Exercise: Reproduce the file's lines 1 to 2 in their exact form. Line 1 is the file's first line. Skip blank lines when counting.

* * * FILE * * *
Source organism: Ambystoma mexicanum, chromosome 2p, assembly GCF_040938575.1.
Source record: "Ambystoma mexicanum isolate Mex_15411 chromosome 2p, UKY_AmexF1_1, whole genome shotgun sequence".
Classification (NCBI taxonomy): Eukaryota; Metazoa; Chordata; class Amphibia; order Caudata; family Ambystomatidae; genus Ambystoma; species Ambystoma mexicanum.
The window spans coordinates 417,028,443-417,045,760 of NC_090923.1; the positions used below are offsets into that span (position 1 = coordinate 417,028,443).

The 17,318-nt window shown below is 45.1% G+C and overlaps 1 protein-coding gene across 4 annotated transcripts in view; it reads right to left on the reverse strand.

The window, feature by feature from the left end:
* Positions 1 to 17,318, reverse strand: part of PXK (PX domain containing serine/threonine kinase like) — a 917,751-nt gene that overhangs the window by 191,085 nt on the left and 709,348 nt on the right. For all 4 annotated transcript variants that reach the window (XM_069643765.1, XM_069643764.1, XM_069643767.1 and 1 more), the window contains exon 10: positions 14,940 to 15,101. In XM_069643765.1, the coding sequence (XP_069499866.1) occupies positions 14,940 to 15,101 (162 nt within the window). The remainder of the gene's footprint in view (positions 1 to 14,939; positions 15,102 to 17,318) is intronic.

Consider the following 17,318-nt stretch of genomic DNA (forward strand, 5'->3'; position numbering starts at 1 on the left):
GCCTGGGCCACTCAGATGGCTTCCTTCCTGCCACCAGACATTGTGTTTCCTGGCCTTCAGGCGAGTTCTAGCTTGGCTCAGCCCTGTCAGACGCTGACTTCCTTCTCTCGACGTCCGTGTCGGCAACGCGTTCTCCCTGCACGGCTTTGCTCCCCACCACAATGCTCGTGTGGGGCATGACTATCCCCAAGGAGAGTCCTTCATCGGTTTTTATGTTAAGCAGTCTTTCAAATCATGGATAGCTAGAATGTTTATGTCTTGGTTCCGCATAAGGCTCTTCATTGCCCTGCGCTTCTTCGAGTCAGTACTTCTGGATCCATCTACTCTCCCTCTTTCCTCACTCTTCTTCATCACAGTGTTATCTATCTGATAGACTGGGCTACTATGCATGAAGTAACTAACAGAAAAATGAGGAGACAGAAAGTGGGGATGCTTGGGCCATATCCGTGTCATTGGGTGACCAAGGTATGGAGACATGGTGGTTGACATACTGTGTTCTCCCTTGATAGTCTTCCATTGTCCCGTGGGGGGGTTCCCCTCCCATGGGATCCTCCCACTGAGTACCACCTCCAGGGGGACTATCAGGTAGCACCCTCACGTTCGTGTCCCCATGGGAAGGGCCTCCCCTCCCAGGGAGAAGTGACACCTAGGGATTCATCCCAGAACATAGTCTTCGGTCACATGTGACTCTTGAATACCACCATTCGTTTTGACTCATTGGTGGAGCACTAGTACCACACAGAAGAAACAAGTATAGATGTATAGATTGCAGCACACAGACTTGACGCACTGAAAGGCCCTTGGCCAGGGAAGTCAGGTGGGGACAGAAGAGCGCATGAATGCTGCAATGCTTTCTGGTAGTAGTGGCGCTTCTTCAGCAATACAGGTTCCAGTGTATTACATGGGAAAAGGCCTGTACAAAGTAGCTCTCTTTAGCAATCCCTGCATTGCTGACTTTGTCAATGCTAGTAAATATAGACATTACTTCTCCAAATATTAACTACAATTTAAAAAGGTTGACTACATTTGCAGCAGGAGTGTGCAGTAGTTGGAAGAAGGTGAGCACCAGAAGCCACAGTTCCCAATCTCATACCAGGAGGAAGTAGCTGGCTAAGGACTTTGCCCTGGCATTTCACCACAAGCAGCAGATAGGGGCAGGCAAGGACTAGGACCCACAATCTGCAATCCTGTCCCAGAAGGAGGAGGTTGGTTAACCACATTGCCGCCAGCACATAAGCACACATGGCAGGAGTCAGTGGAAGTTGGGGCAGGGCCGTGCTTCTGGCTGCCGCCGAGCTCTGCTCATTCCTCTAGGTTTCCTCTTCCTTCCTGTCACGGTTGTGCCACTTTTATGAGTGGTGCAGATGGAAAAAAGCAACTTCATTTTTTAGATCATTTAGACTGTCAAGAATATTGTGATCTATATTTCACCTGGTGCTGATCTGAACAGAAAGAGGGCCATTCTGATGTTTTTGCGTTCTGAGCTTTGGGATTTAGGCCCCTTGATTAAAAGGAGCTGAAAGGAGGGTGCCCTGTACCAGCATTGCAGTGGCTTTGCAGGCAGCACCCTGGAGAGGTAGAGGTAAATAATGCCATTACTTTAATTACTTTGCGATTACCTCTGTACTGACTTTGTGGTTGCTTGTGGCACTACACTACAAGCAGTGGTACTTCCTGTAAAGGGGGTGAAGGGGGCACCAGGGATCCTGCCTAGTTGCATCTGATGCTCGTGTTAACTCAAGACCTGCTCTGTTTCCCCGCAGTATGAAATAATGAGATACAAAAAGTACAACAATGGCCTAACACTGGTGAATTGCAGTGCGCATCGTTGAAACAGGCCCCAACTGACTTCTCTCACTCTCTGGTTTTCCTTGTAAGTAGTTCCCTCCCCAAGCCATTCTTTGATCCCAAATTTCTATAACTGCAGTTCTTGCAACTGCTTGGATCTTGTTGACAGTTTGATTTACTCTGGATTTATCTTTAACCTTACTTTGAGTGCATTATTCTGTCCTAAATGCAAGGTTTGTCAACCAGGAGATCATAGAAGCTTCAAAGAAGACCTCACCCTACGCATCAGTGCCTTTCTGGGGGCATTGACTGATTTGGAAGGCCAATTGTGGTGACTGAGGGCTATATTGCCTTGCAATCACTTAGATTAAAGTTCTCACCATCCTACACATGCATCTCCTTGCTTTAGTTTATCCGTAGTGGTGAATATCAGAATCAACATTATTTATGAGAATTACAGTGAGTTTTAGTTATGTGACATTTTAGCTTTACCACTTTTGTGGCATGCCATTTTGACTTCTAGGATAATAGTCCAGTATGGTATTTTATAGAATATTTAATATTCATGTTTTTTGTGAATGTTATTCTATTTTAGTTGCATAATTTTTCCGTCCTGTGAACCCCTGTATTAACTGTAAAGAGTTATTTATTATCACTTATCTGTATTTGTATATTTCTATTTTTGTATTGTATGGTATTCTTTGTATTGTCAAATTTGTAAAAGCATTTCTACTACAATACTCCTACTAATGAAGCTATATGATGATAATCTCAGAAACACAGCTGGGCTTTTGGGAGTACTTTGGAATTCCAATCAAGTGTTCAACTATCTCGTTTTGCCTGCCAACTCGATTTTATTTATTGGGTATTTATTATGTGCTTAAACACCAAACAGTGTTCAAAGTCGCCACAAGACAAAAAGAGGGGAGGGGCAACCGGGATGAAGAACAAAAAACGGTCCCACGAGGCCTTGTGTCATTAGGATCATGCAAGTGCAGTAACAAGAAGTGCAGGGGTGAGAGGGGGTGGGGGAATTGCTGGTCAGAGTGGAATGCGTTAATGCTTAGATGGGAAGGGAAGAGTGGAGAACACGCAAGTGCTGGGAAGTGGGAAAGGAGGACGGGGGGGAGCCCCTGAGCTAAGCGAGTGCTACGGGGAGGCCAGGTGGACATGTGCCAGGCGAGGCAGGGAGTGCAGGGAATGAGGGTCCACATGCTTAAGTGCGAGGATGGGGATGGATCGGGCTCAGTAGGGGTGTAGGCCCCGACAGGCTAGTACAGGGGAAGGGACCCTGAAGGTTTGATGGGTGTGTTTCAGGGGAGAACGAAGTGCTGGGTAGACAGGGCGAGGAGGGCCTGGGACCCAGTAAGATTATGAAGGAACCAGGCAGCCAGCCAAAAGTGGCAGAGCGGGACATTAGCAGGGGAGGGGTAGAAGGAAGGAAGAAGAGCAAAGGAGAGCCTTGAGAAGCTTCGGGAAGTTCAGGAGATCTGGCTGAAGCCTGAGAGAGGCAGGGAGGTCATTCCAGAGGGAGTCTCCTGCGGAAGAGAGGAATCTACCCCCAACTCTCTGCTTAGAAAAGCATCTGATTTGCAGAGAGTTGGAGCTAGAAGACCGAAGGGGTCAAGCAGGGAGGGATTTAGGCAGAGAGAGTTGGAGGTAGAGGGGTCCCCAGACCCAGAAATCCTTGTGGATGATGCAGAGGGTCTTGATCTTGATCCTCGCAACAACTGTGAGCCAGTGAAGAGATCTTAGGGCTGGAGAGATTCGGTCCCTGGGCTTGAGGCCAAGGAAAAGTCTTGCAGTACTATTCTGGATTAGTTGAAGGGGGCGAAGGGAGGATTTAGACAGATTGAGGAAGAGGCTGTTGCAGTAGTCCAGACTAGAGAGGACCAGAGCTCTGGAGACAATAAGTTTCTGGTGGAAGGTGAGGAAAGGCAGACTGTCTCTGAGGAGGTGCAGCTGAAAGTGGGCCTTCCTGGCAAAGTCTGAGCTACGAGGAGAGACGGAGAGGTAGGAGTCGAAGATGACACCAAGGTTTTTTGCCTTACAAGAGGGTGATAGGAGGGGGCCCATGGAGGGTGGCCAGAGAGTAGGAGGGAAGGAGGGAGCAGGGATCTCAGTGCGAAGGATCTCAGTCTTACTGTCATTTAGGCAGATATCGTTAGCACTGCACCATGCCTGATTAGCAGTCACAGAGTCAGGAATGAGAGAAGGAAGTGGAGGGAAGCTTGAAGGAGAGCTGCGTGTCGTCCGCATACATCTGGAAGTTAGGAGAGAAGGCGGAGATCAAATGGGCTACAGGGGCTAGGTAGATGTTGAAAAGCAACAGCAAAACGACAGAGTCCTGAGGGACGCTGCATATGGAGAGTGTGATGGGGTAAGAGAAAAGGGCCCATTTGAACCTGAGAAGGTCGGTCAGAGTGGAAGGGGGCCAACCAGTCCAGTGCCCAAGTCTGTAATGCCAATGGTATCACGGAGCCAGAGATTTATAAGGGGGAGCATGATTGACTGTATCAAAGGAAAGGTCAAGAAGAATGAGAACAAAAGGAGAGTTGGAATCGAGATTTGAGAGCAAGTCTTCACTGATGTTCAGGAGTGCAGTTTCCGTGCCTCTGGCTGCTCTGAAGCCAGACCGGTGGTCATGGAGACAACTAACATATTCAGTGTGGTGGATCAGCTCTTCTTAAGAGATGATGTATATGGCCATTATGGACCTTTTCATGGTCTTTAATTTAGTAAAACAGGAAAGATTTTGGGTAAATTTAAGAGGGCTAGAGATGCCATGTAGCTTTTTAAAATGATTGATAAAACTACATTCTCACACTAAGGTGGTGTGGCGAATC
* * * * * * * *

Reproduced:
Source organism: Ambystoma mexicanum, chromosome 2p, assembly GCF_040938575.1.
Source record: "Ambystoma mexicanum isolate Mex_15411 chromosome 2p, UKY_AmexF1_1, whole genome shotgun sequence".